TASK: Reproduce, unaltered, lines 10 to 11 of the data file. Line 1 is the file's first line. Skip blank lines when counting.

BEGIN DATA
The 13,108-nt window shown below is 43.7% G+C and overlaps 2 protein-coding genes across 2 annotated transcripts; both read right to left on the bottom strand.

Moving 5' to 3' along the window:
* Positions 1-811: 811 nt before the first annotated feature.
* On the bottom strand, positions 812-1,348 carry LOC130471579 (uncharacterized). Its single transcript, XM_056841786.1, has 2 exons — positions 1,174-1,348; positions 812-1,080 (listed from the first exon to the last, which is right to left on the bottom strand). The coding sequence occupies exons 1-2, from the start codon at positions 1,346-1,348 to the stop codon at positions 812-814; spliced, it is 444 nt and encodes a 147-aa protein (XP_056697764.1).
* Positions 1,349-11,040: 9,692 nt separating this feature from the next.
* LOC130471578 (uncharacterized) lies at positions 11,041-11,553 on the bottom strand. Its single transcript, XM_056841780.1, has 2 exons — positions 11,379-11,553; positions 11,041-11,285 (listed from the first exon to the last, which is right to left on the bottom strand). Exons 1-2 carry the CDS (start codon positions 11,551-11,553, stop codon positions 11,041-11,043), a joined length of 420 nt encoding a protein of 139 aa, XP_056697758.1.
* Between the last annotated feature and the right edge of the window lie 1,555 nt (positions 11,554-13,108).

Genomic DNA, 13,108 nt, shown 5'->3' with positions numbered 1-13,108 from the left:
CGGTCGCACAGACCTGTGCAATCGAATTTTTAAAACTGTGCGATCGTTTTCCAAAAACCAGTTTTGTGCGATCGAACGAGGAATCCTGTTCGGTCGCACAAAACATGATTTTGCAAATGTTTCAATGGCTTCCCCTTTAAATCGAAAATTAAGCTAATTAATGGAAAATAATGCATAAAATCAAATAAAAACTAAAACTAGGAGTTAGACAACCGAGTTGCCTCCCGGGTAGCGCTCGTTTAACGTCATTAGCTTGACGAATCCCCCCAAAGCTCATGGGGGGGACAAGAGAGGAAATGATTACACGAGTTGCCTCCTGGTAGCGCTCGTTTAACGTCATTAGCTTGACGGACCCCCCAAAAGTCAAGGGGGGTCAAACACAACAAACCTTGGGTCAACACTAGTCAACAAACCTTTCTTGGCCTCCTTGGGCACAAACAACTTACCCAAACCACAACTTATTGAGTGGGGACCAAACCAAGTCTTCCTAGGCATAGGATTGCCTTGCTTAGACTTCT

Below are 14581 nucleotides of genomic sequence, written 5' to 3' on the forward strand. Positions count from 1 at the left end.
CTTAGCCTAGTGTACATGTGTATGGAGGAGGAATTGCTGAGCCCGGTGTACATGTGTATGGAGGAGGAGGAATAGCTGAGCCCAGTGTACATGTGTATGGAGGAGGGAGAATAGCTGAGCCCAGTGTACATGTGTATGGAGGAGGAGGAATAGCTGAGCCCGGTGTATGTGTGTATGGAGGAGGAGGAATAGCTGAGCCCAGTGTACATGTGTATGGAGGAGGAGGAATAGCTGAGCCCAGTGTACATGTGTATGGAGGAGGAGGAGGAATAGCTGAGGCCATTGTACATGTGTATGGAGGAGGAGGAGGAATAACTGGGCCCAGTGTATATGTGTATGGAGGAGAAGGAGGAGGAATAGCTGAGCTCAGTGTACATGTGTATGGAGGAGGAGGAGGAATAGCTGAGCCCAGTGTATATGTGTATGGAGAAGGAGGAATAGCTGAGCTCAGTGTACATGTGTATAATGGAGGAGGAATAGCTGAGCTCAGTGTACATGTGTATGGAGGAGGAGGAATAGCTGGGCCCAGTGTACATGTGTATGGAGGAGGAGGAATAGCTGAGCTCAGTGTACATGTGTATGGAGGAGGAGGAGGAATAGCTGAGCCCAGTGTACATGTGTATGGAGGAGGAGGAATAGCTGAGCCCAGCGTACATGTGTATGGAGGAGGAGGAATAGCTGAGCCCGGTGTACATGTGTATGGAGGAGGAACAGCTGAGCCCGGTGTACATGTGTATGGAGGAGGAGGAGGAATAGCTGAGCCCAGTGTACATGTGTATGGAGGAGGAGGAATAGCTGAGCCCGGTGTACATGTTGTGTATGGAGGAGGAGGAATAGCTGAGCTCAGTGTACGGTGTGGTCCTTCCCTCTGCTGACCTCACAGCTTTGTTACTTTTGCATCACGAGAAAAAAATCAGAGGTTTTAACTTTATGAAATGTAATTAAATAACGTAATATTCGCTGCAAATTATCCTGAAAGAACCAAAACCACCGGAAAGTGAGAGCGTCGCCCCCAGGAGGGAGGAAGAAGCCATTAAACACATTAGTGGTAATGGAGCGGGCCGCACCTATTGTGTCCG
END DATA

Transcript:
Below are 14581 nucleotides of genomic sequence, written 5' to 3' on the forward strand. Positions count from 1 at the left end.
CTTAGCCTAGTGTACATGTGTATGGAGGAGGAATTGCTGAGCCCGGTGTACATGTGTATGGAGGAGGAGGAATAGCTGAGCCCAGTGTACATGTGTATGGAGGAGGGAGAATAGCTGAGCCCAGTGTACATGTGTATGGAGGAGGAGGAATAGCTGAGCCCGGTGTATGTGTGTATGGAGGAGGAGGAATAGCTGAGCCCAGTGTACATGTGTATGGAGGAGGAGGAATAGCTGAGCCCAGTGTACATGTGTATGGAGGAGGAGGAGGAATAGCTGAGGCCATTGTACATGTGTATGGAGGAGGAGGAGGAATAACTGGGCCCAGTGTATATGTGTATGGAGGAGAAGGAGGAGGAATAGCTGAGCTCAGTGTACATGTGTATGGAGGAGGAGGAGGAATAGCTGAGCCCAGTGTATATGTGTATGGAGAAGGAGGAATAGCTGAGCTCAGTGTACATGTGTATAATGGAGGAGGAATAGCTGAGCTCAGTGTACATGTGTATGGAGGAGGAGGAATAGCTGGGCCCAGTGTACATGTGTATGGAGGAGGAGGAATAGCTGAGCTCAGTGTACATGTGTATGGAGGAGGAGGAGGAATAGCTGAGCCCAGTGTACATGTGTATGGAGGAGGAGGAATAGCTGAGCCCAGCGTACATGTGTATGGAGGAGGAGGAATAGCTGAGCCCGGTGTACATGTGTATGGAGGAGGAACAGCTGAGCCCGGTGTACATGTGTATGGAGGAGGAGGAGGAATAGCTGAGCCCAGTGTACATGTGTATGGAGGAGGAGGAATAGCTGAGCCCGGTGTACATGTTGTGTATGGAGGAGGAGGAATAGCTGAGCTCAGTGTACGGTGTGGTCCTTCCCTCTGCTGACCTCACAGCTTTGTTACTTTTGCATCACGAGAAAAAAATCAGAGGTTTTAACTTTATGAAATGTAATTAAATAACGTAATATTCGCTGCAAATTATCCTGAAAGAACCAAAACCACCGGAAAGTGAGAGCGTCGCCCCCAGGAGGGAGGAAGAAGCCATTAAACACATTAGTGGTAATGGAGCGGGCCGCACCTATTGTGTCCG